The Digital News Innovation Challenge has officially launched.
The challenge has opened up for applications and is looking for up to five Canadian ideas rooted in digital media and news to award prize and marketing money to. The initiative is a joint project from the Facebook Journalism Project, the Ryerson School of Journalism and the DMZ. The competition was first unveiled in November.
The event launched at a symposium called Digital News Innovation: Framing the Challenge, held at the DMZ. The event featured a panel of speakers discussing the project itself, along with a host of well-known Canadian journalists and media personalities including Jesse Wente, James Baxter and Shauna Rempel. The discussions revolved around the state of media in Canada and abroad, and how to innovate in a traditional space.
Potential applicants to the challenge can come from a wide-ranging background. They can be individuals, small groups, existing startups, and almost everything in between. The only stipulation is that applicants pitching an existing business must not have prior annual revenues in excess of $100,000.
“This is an attempt to help the broader news ecosystem,” Kevin Chan said at the launch event. Chan is Facebook Canada’s head of public policy. “We’re trying to figure out what the potential business models are that arise from this. We will help with distribution and the ability to provide good quality news to as many different people as possible, and then ask if there are ways for people to monetize their media ideas.”
The applications must be in by March 9 and a shortlist will be selected by March 16. From there, the shortlisted applicants will pitch to a selection committee by the end of the month, then those who made it will be notified and begin the five-month incubator period on April 23. September 28 will be the demo day for the finalists to show their projects off.
The total amount a finalist can earn is $100,000 in funding and $50,000 worth of Facebook marketing. The money is all provided by Facebook and is awarded in gates. The five finalists will receive $20,000 as soon as they are selected, then $20,000 twice more throughout the five-month incubator period. After the demo day, they will be able to receive the final $40,000. The marketing money will be awarded in similar gates determined by Facebook, and there will be different panels of judges along the way making the decisions.
“What we’re talking about here is not just money. It’s not just about ideas. What we’re focused on here is an incubation program focused on mentorship,” said Richard Lachman, the director of zone learning and an associate professor at Ryerson while speaking at the event. “We want you to not just have an invention, but identify a real issue or problem and an approach to solving it.”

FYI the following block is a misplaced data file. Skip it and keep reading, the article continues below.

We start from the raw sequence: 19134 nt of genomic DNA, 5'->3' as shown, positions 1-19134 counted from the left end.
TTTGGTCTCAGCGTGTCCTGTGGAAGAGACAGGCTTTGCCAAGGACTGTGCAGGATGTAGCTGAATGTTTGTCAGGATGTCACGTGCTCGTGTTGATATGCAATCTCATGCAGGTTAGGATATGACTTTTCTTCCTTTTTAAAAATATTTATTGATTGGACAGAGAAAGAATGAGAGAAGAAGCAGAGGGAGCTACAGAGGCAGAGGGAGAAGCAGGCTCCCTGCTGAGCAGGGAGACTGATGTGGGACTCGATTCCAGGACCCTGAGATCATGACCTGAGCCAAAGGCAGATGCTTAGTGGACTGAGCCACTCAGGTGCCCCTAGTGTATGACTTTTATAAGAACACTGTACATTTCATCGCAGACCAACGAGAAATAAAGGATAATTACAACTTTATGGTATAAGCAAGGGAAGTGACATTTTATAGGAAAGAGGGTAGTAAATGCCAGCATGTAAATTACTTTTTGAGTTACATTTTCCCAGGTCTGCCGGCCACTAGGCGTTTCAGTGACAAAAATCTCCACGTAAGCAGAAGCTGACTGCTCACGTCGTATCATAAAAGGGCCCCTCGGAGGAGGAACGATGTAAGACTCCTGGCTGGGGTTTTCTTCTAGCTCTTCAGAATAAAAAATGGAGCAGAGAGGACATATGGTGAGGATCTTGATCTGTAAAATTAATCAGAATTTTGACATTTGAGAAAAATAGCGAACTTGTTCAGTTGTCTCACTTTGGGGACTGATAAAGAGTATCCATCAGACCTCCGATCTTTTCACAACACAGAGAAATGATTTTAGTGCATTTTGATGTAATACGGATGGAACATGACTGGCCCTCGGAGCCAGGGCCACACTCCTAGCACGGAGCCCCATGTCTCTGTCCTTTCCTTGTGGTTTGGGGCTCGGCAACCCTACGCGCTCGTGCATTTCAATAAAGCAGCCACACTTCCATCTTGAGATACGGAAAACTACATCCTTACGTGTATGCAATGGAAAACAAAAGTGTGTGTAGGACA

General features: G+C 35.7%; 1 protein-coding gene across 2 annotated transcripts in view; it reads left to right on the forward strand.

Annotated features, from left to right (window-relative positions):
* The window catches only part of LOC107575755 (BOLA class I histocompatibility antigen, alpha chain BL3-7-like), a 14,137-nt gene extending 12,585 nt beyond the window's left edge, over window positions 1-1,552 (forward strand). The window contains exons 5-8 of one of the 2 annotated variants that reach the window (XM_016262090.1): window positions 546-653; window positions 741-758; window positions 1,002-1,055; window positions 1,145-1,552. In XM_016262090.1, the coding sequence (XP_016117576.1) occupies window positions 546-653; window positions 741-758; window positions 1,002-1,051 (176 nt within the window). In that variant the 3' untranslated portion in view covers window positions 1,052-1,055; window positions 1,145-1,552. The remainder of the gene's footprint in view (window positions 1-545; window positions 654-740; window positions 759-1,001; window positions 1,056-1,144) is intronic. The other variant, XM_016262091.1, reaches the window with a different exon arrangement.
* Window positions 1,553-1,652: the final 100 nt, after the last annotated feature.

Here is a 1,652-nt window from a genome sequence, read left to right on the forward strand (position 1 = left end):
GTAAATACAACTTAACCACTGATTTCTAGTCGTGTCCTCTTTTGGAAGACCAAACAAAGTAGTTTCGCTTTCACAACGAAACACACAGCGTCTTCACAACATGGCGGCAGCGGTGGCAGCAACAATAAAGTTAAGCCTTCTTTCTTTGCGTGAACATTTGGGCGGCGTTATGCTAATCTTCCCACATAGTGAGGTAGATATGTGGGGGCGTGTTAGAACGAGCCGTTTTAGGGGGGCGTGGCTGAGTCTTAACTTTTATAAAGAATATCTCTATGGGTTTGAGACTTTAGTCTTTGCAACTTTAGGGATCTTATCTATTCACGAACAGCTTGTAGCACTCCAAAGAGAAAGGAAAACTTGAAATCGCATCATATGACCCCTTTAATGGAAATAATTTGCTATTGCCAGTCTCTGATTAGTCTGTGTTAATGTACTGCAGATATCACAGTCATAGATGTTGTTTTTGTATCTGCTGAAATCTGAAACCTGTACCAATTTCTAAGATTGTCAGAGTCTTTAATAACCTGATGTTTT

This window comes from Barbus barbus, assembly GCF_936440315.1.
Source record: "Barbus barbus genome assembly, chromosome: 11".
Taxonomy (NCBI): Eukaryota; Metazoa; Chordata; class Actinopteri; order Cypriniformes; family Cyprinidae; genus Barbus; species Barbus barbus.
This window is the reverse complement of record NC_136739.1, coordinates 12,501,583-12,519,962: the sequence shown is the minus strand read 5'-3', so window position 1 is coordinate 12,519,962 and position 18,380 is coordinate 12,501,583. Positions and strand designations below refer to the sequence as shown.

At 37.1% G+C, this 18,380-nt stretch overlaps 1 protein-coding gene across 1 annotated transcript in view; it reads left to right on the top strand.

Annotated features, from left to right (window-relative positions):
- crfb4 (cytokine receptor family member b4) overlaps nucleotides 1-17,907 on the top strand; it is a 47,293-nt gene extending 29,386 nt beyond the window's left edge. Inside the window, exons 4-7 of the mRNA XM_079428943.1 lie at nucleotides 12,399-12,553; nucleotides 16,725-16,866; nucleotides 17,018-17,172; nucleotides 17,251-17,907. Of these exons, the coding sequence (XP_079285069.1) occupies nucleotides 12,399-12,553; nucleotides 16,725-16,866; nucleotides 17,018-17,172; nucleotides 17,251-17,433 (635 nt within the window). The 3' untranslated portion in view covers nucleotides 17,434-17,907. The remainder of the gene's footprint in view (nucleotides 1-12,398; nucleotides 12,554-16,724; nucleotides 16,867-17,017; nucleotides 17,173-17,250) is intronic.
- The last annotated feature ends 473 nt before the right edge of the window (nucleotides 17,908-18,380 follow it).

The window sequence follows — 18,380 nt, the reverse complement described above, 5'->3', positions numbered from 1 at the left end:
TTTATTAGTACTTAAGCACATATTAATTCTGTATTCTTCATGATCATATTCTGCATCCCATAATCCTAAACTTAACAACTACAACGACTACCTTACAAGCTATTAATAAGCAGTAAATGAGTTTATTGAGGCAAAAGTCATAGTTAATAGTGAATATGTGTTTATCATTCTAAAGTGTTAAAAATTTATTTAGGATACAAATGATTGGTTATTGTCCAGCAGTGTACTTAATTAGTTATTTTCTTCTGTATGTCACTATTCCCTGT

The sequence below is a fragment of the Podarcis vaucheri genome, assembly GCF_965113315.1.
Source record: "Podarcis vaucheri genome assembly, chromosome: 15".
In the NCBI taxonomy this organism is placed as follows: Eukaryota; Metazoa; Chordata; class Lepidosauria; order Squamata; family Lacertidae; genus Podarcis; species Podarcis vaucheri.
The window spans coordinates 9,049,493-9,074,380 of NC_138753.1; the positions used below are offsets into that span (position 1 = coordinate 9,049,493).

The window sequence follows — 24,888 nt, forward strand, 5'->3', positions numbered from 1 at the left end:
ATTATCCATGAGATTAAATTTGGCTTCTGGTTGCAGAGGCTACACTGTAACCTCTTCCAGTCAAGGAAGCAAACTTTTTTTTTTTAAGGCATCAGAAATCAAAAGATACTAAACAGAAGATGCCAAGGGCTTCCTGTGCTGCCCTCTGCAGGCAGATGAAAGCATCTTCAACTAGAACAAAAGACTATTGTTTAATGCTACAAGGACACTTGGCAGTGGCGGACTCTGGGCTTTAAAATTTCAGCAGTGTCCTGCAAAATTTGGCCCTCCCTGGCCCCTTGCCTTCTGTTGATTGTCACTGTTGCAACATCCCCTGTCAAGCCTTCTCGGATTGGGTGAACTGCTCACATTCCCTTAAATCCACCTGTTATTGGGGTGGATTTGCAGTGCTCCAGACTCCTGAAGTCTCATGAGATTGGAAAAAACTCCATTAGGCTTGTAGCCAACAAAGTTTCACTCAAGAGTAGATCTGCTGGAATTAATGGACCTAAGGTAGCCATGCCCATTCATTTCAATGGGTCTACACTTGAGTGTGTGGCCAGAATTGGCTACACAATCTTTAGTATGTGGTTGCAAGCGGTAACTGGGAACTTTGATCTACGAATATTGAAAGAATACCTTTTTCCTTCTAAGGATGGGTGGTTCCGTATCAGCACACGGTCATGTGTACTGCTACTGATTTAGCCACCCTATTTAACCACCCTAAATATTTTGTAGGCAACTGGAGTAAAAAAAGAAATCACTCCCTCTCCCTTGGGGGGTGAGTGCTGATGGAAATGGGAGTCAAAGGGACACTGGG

At least one person who is part of an application has to be fully committed to the project throughout the incubation period, working full-time hours and attending the weekly meetings. They will also have access to mentors, coaches and experts in the field to guide them along the project.
The challenge is part of the Facebook Journalism Project and emblematic of the social media giant’s attempts to address digital media literacy. Facebook recently introduced their Canadian Election Integrity Campaign in the fight against fake sources and unobjective outlets, and this latest endeavour looks to give back to a few small media outlets looking to solve problems while also operating a successful business.
“Millions of Canadians get some or part of their news from Facebook,” explained Chan. “That’s why we created the Facebook Journalism Project. It’s designed for three things: build better projects for publishers, reach out to develop partnerships, and develop tools and resources to let people think critically about news they may encounter online.”
Though the project is supported by one of the largest tech companies in the world and populated by experts from the DMZ and Canada’s tech industry, it is not all about ways to utilize new innovations and creating a cutting-edge platform or breakthrough.
“We believe this can’t just be a tech-based approach,” said Abdullah Snobar, the executive director of the DMZ, who also spoke at the launch event. “There is a big involvement from industry-based approaches, which is why we brought together all these partners. By bringing all these groups together, it will allow for the three pillars to be met: research, product development, and access to industry.”
Applicants who are not selected to receive funding will be encouraged to still take part in various workshops and mentoring sessions that will be on offer at the DMZ throughout the five-month incubation period.